Zika Q&A: What to know about efforts to fight the virus, conspiracy theories

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The mosquito-borne Zika virus, linked to an epidemic of birth defects in Brazil, is spreading quickly throughout the Americas. Efforts to fund the fight against the outbreak and a conspiracy theory that pesticides, not Zika, are behind the birth defects created the latest stir.

The World Health Organization declared the outbreak a “public health emergency of international concern.” Here is the latest on what you need to know:

Q: What is WHO doing to fight the virus?

A: The organization is asking nations around the world for $56 million to fight the Zika virus through the end of June. The agency can request additional funds to fight Zika after that. The WHO will use its $2.3 million emergency fund to finance the initial response of a major action plan it released.

Q: What is the USA doing to fight the virus?

A: President Obama will ask Congress for $1.8 billion in emergency funding to combat Zika through mosquito control programs, vaccine research, education and improving health care for low-income pregnant women. The proposal includes $355 million in foreign aid to South America, Central America and the Caribbean, where the virus is spreading most rapidly. Zika is not currently spreading locally in the U.S.

Sen. Ron Johnson, R-Wis., introduced a bill that would give the Obama administration the flexibility to use existing, unused funds set aside for combating the Ebola outbreak. There was nearly $3 billion left in the fund as of September, Johnson’s office said.

Q: What about this theory that pesticides are linked to the birth defects?

A: Experts debunked a theory that linked pesticides to an increase in birth defects thought to be caused by the mosquito-borne Zika virus in Brazil. The theory gained traction among social media users after Argentine environmentalists issued a report linking the surge to pyriproxyfen, a chemical that kills mosquito larvae. Brazil’s Ministry of Health rejected any link between the chemical and the microcephaly outbreak, noting the World Health Organization deems pyriproxyfen safe for use as a pesticide. Scientists called out the report for providing no evidence to back up the claims.

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Q: Can Zika spread through urine and saliva?

A: Experts believe the virus is primarily transmitted via the Aedes aegypti mosquito. Scientists in Brazil found the virus can be “active” in the saliva and urine of infected people, but that isn’t proof transmission via those routes can occur. More research is needed to confirm a possibility of infection through those fluids.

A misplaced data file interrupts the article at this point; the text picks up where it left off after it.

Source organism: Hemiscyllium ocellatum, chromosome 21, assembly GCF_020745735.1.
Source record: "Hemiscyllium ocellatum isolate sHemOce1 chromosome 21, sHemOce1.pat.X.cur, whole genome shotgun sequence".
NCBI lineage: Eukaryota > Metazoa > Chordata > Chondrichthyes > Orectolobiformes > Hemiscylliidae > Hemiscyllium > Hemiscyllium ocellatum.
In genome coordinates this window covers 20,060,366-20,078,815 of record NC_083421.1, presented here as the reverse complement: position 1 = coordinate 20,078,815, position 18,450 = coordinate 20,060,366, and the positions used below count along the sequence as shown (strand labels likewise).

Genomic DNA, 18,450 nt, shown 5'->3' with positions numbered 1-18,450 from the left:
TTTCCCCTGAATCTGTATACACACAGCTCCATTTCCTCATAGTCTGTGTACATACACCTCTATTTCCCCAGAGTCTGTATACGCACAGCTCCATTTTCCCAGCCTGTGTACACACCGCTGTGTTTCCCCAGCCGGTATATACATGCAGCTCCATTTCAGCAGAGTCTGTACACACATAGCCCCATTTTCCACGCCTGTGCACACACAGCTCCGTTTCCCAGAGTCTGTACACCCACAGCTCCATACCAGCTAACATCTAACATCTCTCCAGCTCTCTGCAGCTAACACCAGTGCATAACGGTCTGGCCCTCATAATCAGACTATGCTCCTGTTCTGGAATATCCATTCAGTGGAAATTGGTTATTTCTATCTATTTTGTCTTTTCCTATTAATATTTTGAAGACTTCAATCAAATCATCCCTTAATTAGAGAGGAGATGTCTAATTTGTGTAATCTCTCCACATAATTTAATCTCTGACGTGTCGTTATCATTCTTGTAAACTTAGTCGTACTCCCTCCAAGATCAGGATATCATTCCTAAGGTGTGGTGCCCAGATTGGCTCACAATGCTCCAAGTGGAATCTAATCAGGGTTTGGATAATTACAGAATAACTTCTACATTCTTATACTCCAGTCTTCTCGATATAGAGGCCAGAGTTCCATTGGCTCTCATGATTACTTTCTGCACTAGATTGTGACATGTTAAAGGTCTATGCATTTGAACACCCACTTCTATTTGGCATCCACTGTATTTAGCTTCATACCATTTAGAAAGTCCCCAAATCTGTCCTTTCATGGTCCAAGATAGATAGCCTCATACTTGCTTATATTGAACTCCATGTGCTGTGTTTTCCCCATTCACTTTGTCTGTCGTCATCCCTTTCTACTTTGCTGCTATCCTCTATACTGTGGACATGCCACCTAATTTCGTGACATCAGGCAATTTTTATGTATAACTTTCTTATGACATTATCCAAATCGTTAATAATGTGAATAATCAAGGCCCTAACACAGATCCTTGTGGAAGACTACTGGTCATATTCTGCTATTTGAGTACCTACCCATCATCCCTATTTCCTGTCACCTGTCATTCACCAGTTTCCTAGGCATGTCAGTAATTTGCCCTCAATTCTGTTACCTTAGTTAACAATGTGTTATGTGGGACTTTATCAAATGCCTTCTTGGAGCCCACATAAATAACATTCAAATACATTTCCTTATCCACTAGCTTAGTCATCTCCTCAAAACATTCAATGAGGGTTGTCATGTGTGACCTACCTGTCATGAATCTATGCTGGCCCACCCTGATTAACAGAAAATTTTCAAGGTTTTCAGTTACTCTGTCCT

Q: What are sperm banks doing to keep Zika out of their supplies?

A: U.S. fertility associations have not issued guidelines yet on Zika virus. The British Fertility Society recommends people who have traveled to areas with Zika outbreak should not try to conceive naturally, donate sperm or eggs or undergo fertility treatments for 28 days.

Some sperm banks and fertility societies are taking steps to keep the Zika virus out of supplies of donor sperm to avoid infecting women trying to get pregnant. California Cryobank won’t accept sperm donations from men who have traveled to countries with Zika outbreaks in the past month or who have had sex with someone who has traveled there within the past month

Q: Can you get Zika through a blood transfusion?  

A: Yes. Brazil has reported that two people have gotten Zika through a blood transfusion. Blood suppliers can’t screen the blood supply for Zika because there’s no commercial test for it. However, the risk of contracting Zika from a blood transfusion in the continental USA is extremely low because the virus is not spreading among local mosquitoes.

Q: Are blood banks taking precautions?

A: Yes. The American Red Cross is asking people to avoid donating blood if they’ve traveled to Zika-affected areas in the past 28 days. The American Association of Blood Banks issued a similar recommendation. Canadian Blood Services is barring people from giving blood within 21 days of traveling outside Canada, the continental USA and Europe.

Q. How serious is the risk of sexual transmission?

A. Scientists have known since 2008 Zika can be transmitted through sex, but they say such transmission is extremely rare. Doctors aren’t sure if a person needs to be sick with obvious symptoms in order to spread the virus through semen.

Health officials in Texas confirmed a case of sexually transmitted Zika. The WHO said the case is cause for concern and requires further investigation, but said mosquitoes are the most common means of transmission and should be the primary focus for disease control.

The Dallas County health department has confirmed two people in the Texas county have tested positive for the Zika virus. One patient had sexual contact with another infected individual; the other patient contracted the virus while in Venezuela. WFAA-TV

Q: How can people reduce the risk of sexual transmission?

A: Using condoms and practicing safe sex reduces the risk of sexual transmission of Zika. The Centers for Disease Control and Prevention issued new recommendations that men who have live in or have traveled to an outbreak area should wear condoms or abstain from sex if they have a pregnant sexual partner.

Q: How long does Zika last in blood or semen?

A: Zika stays in the blood for about a week. Mosquitoes can only pick up the virus if they bite someone during this time. Scientists don’t know how long Zika can live in semen.

Q: What is the Zika virus?

A: Zika virus appeared for the first time in 1947 in Uganda. For decades, health experts considered it a minor-league virus that, until recently, was limited to a narrow belt of equatorial Africa and Asia.

Q: How does it spread?

A: The Aedes mosquito spreads Zika. Unlike the flu, it does not spread from person to person. Mosquitoes that bite an infected person can spread it to future victims.

Q: When and where did this current outbreak begin? 

A: Zika was first detected in Brazil in May. ​Researchers suspect the virus may have arrived in South America during the 2014 World Cup Games that drew millions of fans to Brazil. Zika usually causes no symptoms, which could explain why the first cases of illness weren’t reported the country until the following year.

Q: Where is the virus currently spreading?